Unlike other “make money online” articles, this is a comprehensive guide on how to make money at home legitimately, using blogging and WordPress. Many of these methods require some investment of time and/or money to get started. As long as you’re willing to put in the effort, you’ll reap the reward.
Rather than trying to film yourself while holding your camera, invest in a tripod.  Doing so will prevent your audience from getting dizzy from strange camera angles.  A tripod doesn’t have to be expensive.  You can pick one up at Target or Walmart for between $10 and $20.
I will be rocking my blogging in 2018! Back in the Fall of 2017 I rolled out a modern web site design and a podcast. I’ve also just done an evaluation of what worked last year and the areas where I fell short. I also found it helpful to examine those latter areas to understand why. With those in mind, I know where I need to focus my energy. I’ve even got two new products in the works (both in the editing phase). 2018, here I come!
Jon, thanks for this awesome post. My question is, what do you think of blogs who ask for donations or claim to sustain themselves by them? (Also books and products). But what do you think about the donation itself and if you´re pro-donation, when is a good time to start asking for it in a blog? Thanks a lot for your time. Hope some day I can meet you Im from and live in Mexico
Still, directly selling ads takes more work to manage than using Google AdSense. Instead of just adding a bit of code to your website, you’ll have to negotiate pricing, come up with an agreement and terms, and take care of administrative work like invoicing.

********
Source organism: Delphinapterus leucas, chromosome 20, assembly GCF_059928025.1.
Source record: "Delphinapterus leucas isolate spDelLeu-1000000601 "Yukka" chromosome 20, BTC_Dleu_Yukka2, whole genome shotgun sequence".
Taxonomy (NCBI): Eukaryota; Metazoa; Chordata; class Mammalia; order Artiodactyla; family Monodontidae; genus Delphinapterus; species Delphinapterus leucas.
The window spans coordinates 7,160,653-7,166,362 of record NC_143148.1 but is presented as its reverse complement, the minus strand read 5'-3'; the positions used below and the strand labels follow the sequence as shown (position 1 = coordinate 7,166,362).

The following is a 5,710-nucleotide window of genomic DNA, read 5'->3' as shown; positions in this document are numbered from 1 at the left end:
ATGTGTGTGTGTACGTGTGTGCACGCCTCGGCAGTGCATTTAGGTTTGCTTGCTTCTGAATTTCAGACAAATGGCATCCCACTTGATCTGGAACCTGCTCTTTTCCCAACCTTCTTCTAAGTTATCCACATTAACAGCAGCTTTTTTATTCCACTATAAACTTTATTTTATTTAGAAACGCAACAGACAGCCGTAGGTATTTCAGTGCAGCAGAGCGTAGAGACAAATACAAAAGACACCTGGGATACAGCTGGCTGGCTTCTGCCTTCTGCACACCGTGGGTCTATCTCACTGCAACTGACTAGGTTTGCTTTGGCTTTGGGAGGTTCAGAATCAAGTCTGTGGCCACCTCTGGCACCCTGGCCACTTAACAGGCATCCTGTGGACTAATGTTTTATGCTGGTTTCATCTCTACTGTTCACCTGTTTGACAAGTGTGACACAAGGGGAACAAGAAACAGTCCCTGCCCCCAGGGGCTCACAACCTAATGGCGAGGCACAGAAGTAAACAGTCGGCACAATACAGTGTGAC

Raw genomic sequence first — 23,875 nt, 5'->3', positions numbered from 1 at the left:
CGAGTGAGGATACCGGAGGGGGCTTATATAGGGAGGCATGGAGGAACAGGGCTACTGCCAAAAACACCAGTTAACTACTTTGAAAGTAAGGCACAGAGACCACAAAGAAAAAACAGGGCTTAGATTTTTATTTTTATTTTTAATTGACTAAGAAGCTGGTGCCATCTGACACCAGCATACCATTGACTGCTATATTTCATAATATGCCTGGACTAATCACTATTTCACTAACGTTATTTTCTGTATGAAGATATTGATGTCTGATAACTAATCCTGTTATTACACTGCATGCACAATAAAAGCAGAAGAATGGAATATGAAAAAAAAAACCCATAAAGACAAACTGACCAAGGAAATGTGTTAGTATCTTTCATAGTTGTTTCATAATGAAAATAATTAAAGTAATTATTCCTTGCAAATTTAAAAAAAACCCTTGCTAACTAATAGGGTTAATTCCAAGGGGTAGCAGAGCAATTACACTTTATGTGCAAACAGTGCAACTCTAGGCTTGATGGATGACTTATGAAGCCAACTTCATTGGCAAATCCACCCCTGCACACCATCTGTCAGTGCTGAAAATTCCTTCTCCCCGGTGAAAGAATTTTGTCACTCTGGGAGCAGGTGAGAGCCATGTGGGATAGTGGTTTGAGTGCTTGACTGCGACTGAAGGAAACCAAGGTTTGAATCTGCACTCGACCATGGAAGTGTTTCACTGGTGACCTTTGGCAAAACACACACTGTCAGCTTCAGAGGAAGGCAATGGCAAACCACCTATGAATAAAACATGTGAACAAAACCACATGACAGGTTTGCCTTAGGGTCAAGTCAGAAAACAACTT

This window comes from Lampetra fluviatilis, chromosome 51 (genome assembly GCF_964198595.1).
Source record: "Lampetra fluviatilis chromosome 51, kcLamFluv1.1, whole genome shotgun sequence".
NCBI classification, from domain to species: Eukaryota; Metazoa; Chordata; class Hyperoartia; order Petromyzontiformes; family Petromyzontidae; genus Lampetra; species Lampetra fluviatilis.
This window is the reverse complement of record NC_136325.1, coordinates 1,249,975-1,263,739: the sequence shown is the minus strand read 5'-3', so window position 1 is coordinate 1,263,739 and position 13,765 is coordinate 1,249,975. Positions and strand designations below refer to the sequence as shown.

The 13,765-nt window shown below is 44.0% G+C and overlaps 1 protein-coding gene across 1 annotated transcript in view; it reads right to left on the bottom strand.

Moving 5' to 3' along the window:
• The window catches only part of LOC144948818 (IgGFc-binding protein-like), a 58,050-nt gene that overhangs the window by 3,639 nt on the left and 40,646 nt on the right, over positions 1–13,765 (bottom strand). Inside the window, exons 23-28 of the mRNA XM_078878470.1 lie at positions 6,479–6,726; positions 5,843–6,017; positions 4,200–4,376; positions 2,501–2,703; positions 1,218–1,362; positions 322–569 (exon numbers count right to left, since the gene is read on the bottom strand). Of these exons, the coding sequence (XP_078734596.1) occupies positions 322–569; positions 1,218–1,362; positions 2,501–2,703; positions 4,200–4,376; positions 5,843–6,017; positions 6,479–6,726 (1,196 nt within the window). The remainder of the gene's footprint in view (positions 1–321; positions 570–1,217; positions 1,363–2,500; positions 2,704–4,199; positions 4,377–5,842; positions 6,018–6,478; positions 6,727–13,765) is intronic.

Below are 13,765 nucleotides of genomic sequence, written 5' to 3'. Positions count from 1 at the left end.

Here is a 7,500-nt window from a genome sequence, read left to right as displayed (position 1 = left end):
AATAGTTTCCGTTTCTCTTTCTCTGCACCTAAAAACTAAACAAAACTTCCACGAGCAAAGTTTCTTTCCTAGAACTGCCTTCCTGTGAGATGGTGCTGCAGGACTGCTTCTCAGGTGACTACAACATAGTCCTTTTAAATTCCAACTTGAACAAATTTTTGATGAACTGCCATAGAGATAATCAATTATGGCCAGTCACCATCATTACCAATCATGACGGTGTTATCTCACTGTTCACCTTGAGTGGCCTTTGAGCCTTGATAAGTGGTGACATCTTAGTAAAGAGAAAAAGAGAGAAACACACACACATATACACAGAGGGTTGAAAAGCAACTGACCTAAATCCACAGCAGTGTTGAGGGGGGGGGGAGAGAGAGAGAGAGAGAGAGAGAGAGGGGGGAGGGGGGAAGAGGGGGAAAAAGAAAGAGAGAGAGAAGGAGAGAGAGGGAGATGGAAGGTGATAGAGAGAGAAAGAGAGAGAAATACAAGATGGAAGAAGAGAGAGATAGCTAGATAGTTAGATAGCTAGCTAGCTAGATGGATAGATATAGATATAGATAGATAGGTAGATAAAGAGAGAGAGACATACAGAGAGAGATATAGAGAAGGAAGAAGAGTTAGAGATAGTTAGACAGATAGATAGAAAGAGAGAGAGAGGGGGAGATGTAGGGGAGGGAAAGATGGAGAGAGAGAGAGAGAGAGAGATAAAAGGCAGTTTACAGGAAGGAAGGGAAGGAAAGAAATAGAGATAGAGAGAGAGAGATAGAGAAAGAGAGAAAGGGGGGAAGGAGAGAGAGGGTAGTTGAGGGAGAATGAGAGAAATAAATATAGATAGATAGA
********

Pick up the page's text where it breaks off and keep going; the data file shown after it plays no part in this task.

Selling physical products online can be hard to setup as you will need to deal with storage, shipping and even deal with things such as local taxes and distance selling laws. Of course a lot of this headache can be resolved by finding a company who will offer a white-label or drop shipping service leaving you to worry about getting traffic and updating the website.
Jon, this is a great article. Thank you. As usual, you are full of useful information. I am new to blogging (just launched in March) and I initially started with the small e-mail list from my business website, which does not have a blog. I started a completely new website after realizing I was on the wrong platform altogether to grow an audience. I learned this thanks to the information you and other professional bloggers provide. You recommend affiliate marketing to monetize a small new blog, which are my exact thoughts for my blog. Do you have an affiliate program? If so I would love to promote your info on my site. Thanks again!
Once you have built a decent readership base you can turn your attention to making money from your blog. There a variety of way to do this, but one of the most lucrative ways also happens to be the easiest- advertising.